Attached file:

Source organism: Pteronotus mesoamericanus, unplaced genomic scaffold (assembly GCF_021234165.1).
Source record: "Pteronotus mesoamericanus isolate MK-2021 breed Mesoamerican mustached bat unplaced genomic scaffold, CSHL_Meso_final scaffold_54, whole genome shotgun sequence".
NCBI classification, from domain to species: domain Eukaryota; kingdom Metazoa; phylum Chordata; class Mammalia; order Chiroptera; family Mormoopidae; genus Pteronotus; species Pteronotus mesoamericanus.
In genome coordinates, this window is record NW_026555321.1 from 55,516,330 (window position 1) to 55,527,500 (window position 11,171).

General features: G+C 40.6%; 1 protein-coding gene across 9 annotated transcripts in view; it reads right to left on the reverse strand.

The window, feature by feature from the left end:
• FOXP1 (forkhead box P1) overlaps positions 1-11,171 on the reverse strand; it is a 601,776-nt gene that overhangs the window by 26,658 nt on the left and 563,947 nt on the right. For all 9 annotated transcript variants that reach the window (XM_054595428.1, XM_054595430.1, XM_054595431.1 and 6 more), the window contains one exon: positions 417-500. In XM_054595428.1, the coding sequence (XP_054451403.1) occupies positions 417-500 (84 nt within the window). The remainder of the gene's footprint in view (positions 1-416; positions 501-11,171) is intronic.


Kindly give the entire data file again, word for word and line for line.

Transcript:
Source organism: Pteronotus mesoamericanus, unplaced genomic scaffold (assembly GCF_021234165.1).
Source record: "Pteronotus mesoamericanus isolate MK-2021 breed Mesoamerican mustached bat unplaced genomic scaffold, CSHL_Meso_final scaffold_54, whole genome shotgun sequence".
NCBI classification, from domain to species: domain Eukaryota; kingdom Metazoa; phylum Chordata; class Mammalia; order Chiroptera; family Mormoopidae; genus Pteronotus; species Pteronotus mesoamericanus.
In genome coordinates, this window is record NW_026555321.1 from 55,516,330 (window position 1) to 55,527,500 (window position 11,171).

General features: G+C 40.6%; 1 protein-coding gene across 9 annotated transcripts in view; it reads right to left on the reverse strand.

The window, feature by feature from the left end:
• FOXP1 (forkhead box P1) overlaps positions 1-11,171 on the reverse strand; it is a 601,776-nt gene that overhangs the window by 26,658 nt on the left and 563,947 nt on the right. For all 9 annotated transcript variants that reach the window (XM_054595428.1, XM_054595430.1, XM_054595431.1 and 6 more), the window contains one exon: positions 417-500. In XM_054595428.1, the coding sequence (XP_054451403.1) occupies positions 417-500 (84 nt within the window). The remainder of the gene's footprint in view (positions 1-416; positions 501-11,171) is intronic.